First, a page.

What Does it Mean to “Be Myself”?

“Christ, the final Adam, by the revelation of the mystery of the Father and His love, fully reveals man to man himself and makes his supreme calling clear.” (Gaudium et Spes, 22)

Heinrich Hofmann (1824–1911), “Christ and the Rich Young Man”
Heinrich Hofmann (1824–1911), “Christ and the Rich Young Man” (photo: Public Domain)

In Sunday’s second reading, St. Paul told us that we “are no longer a slave but a son, and if a son then also an heir, through God.” This short snippet from Galatians was the focus of a homily by Corpus Christi Parochial Vicar Father Riley Williams (who is being named with permission, and who kindly provided his homily notes for reference) of Sandwich, Massachusetts.

“Just be yourself” were Father Williams’ opening words. He then reminded parishioners to “first reflect on what it means to be myself – on what it means to be human,” and said that we are all “made for Heaven."

However, he asked, “are we living our lives like we are” looking “forward to the life of the world to come” – intentionally aiming to be a saint, in other words – or are we just expecting “simply to live 70 or 80 or 90 years here on Earth, and then die”? 

As a linear, literal thinker who focuses on concrete matters more easily than abstract ones, my initial reaction was to take Father Williams’ words simply as a reminder to not sin. Avoid bad, come closer to God. Done and done, move on, right?

Not quite. What about people who are close to God and rarely sin, such as my mother or fiancée – what value does this homily hold for them?

As I reflected on this question, an answer came to mind: to become fully human, as described by Father Williams, isn’t just about avoiding the bad. It’s also about fully becoming who and what God intends for each one of us.

Trusting in God’s Providence has been a source of serious spiritual struggle for me for more than three years. Trusting in His existence is simply logical, but what about His promises about Grace and Heaven for those who come to Him?

In other words: there is an ultimate “light at the end of the tunnel.” But keeping an eye on that light, which could be minutes or decades away, has been a struggle. That struggle has come through a lack of spiritual satisfaction despite frequently attending daily Mass, and a knee injury that has largely kept me out of the gym and off of the Frisbee field for over 18 months. It’s come from having to at least temporarily abandon a political writing career despite years in the field, and dating difficulties that led to despair about what God wanted from me in terms of that vocation.

I’m also a choleric extrovert who’s spent most of the last three years trying to better understand the emotional, spiritual, and other sensitivities of people. #NotMyStrongPoint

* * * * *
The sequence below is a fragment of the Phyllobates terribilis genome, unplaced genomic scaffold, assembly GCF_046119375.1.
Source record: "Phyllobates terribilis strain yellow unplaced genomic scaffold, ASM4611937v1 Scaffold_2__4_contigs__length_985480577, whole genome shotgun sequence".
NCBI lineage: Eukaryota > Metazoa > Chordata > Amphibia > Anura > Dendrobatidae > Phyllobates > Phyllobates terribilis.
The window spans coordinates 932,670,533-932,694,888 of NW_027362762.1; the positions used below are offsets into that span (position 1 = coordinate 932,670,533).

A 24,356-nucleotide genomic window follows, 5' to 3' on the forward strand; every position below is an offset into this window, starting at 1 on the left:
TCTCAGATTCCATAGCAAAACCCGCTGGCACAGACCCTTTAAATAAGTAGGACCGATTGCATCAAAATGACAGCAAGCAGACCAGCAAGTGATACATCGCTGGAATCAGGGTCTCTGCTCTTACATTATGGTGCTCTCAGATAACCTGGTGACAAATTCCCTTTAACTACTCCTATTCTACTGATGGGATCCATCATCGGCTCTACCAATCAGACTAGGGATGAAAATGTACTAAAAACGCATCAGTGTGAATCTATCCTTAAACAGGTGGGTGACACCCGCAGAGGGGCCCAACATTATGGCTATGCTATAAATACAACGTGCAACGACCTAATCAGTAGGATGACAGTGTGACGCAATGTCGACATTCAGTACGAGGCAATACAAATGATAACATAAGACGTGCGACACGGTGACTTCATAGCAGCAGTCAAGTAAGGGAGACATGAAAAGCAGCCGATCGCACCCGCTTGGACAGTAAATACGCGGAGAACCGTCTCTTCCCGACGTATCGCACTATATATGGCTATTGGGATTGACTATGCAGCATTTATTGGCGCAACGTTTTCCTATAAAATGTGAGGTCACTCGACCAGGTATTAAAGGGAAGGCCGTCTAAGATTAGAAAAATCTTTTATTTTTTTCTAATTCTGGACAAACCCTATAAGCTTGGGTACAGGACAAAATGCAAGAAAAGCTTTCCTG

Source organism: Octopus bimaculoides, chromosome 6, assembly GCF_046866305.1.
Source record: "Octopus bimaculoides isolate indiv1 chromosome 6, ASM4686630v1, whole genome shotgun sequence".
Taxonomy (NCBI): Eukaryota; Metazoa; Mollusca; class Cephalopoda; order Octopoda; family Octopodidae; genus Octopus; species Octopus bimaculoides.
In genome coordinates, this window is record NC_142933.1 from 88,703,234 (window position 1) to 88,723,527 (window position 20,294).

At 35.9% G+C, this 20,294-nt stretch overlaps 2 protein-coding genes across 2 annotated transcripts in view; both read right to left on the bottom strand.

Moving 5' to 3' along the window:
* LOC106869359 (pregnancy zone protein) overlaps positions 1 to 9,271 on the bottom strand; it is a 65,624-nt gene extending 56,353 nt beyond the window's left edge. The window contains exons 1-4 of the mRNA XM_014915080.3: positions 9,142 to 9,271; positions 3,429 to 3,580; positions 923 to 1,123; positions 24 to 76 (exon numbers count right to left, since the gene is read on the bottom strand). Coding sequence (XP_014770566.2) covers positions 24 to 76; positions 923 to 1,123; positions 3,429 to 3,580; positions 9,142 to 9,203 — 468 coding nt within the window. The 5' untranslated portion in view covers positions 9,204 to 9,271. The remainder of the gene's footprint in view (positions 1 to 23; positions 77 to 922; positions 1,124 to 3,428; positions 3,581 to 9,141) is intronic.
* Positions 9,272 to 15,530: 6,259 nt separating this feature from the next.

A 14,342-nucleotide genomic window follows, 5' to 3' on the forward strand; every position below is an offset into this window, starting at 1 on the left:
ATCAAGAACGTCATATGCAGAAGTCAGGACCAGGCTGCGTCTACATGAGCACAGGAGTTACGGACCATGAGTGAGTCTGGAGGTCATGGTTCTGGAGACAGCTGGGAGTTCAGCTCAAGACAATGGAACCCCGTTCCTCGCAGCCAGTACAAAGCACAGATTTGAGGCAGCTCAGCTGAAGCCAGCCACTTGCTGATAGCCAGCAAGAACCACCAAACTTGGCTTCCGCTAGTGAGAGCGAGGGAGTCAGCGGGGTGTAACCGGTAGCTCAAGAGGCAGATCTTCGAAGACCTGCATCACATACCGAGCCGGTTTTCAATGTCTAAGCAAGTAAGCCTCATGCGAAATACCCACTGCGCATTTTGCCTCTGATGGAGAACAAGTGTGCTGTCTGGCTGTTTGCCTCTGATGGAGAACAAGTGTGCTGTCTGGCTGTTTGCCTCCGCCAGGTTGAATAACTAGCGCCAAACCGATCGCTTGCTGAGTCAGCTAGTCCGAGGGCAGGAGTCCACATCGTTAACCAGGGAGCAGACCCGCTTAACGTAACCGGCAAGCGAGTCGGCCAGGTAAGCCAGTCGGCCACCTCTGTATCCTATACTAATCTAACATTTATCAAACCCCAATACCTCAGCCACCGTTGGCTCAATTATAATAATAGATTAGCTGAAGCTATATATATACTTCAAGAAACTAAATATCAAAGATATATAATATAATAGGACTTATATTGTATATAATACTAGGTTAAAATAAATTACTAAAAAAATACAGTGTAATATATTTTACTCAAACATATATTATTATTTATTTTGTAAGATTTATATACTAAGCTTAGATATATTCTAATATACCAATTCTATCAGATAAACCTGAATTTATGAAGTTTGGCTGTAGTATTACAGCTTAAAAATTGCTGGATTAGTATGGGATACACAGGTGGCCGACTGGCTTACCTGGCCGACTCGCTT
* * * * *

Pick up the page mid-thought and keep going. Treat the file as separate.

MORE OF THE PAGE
Other forms of spiritual struggle abound. Reflecting for a moment on how Father Williams’ homily applied to my aforementioned mother and fiancée – both overcame difficult childhoods to become adult converts to the faith, and it is easy to see God’s Will reflected in their lives. Yet they are both their own worst critics, frequently finding inadequacies that don’t exist – forgetting that their value is in just being children of God – that their value is in Him, and that’s enough.

Or, as Father Williams put it, recognizing that “in Christ our humanity has been perfected by being united…with divinity.”

For myself, it is perhaps ironic that my concerns about God’s Providence have continued despite improvements in my life in the last eight months. Thanks to the difficult growth while becoming more aware of others’ needs, I’m engaged to a wonderful woman. The knee injury took me away from a vanity about working out – what my chiropractor described as the gym being my “mini-God.” Daily Mass has (finally) opened my mind to lessons from God that I otherwise would have missed, and I recently accepted a job that is very much in the direction I want my career to go.

I like to consider myself logical. How logical is it to lack trust in an eternal Being who knows all things and can do all things, and wants my good at all times?

Father Williams’ closing line – “being the ‘me’ that God calls me to be” – is apt for the struggles of all people, not just the three discussed here. In the end, to paraphrase another priest’s homily from some months ago, God cares far less about what we do and far more about why we do it. All we can do is provide Him with our best – but that’s also all He asks for.